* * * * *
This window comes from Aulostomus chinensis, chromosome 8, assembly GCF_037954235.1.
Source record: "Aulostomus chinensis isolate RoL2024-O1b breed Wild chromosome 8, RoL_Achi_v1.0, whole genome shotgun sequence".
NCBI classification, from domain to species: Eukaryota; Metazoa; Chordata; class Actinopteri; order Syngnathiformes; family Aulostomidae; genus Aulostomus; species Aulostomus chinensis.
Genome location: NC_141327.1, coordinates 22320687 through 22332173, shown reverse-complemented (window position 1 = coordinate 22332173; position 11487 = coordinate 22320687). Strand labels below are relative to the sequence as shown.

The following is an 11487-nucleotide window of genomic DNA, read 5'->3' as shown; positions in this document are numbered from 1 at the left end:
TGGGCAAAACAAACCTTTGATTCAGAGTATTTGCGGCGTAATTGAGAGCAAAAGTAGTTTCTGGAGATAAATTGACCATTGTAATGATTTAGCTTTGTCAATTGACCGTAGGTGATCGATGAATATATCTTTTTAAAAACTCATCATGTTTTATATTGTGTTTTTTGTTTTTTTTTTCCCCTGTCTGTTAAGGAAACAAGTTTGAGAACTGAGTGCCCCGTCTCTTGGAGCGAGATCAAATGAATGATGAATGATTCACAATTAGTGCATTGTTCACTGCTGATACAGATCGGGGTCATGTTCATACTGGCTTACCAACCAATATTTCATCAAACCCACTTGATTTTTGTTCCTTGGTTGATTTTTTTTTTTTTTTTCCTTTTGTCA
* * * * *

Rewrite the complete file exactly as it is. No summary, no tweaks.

This window comes from Aulostomus chinensis, chromosome 8, assembly GCF_037954235.1.
Source record: "Aulostomus chinensis isolate RoL2024-O1b breed Wild chromosome 8, RoL_Achi_v1.0, whole genome shotgun sequence".
NCBI classification, from domain to species: Eukaryota; Metazoa; Chordata; class Actinopteri; order Syngnathiformes; family Aulostomidae; genus Aulostomus; species Aulostomus chinensis.
Genome location: NC_141327.1, coordinates 22320687 through 22332173, shown reverse-complemented (window position 1 = coordinate 22332173; position 11487 = coordinate 22320687). Strand labels below are relative to the sequence as shown.

The following is an 11487-nucleotide window of genomic DNA, read 5'->3' as shown; positions in this document are numbered from 1 at the left end:
TGGGCAAAACAAACCTTTGATTCAGAGTATTTGCGGCGTAATTGAGAGCAAAAGTAGTTTCTGGAGATAAATTGACCATTGTAATGATTTAGCTTTGTCAATTGACCGTAGGTGATCGATGAATATATCTTTTTAAAAACTCATCATGTTTTATATTGTGTTTTTTGTTTTTTTTTTCCCCTGTCTGTTAAGGAAACAAGTTTGAGAACTGAGTGCCCCGTCTCTTGGAGCGAGATCAAATGAATGATGAATGATTCACAATTAGTGCATTGTTCACTGCTGATACAGATCGGGGTCATGTTCATACTGGCTTACCAACCAATATTTCATCAAACCCACTTGATTTTTGTTCCTTGGTTGATTTTTTTTTTTTTTTTCCTTTTGTCA